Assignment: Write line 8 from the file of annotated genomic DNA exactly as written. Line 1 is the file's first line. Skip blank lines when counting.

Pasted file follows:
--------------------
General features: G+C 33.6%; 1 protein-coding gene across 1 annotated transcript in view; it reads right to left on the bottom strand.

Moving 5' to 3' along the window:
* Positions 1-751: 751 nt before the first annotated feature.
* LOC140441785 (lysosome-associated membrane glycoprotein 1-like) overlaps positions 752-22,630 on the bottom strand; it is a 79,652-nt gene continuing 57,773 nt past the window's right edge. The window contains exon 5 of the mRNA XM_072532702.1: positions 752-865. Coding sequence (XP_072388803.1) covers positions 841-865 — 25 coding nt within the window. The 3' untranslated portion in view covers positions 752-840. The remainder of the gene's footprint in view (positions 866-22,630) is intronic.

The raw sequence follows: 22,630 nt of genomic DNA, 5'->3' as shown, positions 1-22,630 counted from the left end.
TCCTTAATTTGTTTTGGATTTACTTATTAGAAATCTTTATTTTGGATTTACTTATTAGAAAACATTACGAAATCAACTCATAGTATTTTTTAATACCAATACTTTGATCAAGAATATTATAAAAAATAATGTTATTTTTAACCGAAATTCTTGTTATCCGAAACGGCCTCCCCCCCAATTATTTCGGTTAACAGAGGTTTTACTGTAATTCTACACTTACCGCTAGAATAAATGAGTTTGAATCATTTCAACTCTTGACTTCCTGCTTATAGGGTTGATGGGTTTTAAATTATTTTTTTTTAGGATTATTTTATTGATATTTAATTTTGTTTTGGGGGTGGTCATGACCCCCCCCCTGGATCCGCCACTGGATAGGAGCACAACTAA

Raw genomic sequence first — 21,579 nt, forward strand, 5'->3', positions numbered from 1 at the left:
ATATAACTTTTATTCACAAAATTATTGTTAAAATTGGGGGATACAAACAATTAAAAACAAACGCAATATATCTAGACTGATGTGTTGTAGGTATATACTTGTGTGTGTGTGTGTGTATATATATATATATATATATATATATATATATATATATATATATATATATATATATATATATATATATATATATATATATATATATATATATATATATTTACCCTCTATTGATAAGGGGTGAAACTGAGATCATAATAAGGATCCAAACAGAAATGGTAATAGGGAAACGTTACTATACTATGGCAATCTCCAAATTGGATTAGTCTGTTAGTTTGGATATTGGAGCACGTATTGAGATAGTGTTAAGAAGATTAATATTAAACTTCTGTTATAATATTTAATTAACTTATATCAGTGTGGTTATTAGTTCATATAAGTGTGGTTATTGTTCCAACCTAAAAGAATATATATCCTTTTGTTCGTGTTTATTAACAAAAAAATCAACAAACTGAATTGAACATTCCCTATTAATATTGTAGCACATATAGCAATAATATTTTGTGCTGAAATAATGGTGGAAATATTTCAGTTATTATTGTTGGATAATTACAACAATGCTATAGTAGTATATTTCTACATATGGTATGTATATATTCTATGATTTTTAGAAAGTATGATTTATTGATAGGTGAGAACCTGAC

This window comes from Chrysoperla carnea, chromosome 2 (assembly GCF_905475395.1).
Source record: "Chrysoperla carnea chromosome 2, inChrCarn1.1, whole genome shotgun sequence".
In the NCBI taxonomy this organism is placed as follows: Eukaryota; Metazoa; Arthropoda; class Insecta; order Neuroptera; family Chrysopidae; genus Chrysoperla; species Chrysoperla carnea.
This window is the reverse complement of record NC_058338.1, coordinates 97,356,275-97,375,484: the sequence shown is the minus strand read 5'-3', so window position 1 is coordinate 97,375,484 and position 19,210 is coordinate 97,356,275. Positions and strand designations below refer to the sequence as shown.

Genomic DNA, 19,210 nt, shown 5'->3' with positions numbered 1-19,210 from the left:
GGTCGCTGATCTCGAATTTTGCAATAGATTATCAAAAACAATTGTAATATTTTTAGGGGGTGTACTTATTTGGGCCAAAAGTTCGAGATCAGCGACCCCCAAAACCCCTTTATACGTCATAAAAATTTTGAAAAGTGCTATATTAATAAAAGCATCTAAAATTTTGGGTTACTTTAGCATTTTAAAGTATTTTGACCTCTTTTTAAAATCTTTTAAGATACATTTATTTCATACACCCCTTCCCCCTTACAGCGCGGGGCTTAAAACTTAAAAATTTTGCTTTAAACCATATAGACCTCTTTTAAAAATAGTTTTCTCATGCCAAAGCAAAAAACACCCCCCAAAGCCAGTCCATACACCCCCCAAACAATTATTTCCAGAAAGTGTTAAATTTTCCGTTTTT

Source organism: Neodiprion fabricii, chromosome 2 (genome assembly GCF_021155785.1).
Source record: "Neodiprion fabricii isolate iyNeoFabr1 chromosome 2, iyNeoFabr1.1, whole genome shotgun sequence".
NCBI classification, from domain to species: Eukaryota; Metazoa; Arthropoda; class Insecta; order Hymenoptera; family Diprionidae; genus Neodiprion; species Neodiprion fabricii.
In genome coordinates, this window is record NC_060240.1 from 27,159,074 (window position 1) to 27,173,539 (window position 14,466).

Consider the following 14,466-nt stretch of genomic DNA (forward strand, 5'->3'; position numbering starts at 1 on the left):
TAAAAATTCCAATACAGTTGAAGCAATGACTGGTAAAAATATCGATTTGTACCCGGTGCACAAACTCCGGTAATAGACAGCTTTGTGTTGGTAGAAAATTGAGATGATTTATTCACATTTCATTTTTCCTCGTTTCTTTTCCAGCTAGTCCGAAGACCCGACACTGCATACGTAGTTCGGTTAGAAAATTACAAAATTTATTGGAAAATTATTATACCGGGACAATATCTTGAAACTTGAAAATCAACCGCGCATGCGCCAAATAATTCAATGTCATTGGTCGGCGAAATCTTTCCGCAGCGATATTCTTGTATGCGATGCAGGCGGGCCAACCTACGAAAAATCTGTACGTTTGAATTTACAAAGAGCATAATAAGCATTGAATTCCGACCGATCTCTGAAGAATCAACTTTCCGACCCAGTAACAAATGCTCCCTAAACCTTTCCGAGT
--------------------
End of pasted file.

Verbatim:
ATATAACTTTTATTCACAAAATTATTGTTAAAATTGGGGGATACAAACAATTAAAAACAAACGCAATATATCTAGACTGATGTGTTGTAGGTATATACTTGTGTGTGTGTGTGTGTATATATATATATATATATATATATATATATATATATATATATATATATATATATATATATATATATATATATATATATATATATATATATATATATATTTACCCTCTATTGATAAGGGGTGAAACTGAGATCATAATAAGGATCCAAACAGAAATGGTAATAGGGAAACGTTACTATACTATGGCAATCTCCAAATTGGATTAGTCTGTTAGTTTGGATATTGGAGCACGTATTGAGATAGTGTTAAGAAGATTAATATTAAACTTCTGTTATAATATTTAATTAACTTATATCAGTGTGGTTATTAGTTCATATAAGTGTGGTTATTGTTCCAACCTAAAAGAATATATATCCTTTTGTTCGTGTTTATTAACAAAAAAATCAACAAACTGAATTGAACATTCCCTATTAATATTGTAGCACATATAGCAATAATATTTTGTGCTGAAATAATGGTGGAAATATTTCAGTTATTATTGTTGGATAATTACAACAATGCTATAGTAGTATATTTCTACATATGGTATGTATATATTCTATGATTTTTAGAAAGTATGATTTATTGATAGGTGAGAACCTGAC